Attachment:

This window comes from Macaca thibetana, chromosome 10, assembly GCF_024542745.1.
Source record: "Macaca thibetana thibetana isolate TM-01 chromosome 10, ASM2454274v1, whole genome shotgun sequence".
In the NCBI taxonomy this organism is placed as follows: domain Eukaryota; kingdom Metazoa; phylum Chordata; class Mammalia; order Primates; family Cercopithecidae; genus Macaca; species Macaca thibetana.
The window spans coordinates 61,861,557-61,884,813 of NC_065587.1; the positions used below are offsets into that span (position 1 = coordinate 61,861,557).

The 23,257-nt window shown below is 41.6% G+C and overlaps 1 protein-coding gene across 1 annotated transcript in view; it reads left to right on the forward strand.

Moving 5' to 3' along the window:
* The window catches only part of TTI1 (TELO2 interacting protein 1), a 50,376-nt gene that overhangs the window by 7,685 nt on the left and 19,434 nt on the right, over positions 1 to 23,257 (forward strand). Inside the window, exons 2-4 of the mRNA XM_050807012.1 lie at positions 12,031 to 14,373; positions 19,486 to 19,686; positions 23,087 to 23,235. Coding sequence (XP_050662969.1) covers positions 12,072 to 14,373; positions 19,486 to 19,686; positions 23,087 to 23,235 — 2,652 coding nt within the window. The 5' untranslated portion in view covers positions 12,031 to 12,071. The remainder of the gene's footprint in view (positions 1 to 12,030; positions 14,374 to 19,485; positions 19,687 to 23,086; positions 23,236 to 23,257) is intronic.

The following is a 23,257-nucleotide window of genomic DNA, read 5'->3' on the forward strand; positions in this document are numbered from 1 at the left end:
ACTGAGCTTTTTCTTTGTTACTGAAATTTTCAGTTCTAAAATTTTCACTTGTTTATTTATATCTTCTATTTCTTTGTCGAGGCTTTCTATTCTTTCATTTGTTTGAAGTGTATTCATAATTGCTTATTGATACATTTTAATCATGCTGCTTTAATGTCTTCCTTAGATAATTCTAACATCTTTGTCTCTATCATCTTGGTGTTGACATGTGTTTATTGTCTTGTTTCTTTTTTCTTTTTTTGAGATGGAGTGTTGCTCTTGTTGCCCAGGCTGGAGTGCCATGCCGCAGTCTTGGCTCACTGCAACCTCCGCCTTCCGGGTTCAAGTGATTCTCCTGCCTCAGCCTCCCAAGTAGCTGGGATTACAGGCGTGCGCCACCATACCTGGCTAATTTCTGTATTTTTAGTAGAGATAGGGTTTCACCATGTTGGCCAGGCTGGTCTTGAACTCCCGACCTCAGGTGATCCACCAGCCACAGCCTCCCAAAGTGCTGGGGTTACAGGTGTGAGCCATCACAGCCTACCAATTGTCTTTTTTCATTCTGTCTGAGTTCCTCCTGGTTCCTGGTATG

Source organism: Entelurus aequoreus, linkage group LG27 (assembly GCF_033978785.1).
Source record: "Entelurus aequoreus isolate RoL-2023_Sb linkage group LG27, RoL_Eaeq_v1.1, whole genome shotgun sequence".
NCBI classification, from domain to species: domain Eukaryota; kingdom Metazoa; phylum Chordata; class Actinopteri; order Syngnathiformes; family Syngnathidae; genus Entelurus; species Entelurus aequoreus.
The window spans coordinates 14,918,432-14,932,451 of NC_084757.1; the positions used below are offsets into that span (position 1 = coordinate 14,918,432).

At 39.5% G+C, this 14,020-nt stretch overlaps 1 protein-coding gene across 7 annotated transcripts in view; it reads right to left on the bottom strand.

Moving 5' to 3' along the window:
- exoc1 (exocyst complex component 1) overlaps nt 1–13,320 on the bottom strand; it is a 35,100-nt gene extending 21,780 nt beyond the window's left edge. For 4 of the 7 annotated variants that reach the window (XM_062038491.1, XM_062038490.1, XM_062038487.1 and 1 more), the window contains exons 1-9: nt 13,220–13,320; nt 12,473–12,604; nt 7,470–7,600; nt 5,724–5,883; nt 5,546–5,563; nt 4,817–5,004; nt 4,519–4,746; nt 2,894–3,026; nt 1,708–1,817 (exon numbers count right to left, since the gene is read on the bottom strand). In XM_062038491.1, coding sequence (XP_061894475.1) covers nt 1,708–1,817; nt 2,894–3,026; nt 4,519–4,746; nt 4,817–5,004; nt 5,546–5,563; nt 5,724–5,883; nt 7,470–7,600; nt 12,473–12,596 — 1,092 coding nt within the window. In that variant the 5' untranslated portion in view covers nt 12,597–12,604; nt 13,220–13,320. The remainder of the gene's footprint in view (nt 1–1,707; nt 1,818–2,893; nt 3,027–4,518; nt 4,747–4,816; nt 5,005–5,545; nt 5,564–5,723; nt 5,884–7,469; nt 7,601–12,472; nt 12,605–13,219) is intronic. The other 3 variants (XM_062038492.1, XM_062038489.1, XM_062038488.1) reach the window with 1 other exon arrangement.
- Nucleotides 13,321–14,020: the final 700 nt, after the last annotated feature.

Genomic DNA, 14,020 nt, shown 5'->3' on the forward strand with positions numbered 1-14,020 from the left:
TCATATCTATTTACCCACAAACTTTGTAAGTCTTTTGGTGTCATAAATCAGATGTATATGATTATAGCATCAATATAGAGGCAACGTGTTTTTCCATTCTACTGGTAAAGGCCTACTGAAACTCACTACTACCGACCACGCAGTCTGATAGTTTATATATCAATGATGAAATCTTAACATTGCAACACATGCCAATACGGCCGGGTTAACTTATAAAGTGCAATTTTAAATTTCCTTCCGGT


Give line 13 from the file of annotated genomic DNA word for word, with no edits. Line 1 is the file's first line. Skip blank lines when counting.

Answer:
The window spans coordinates 14,918,432-14,932,451 of NC_084757.1; the positions used below are offsets into that span (position 1 = coordinate 14,918,432).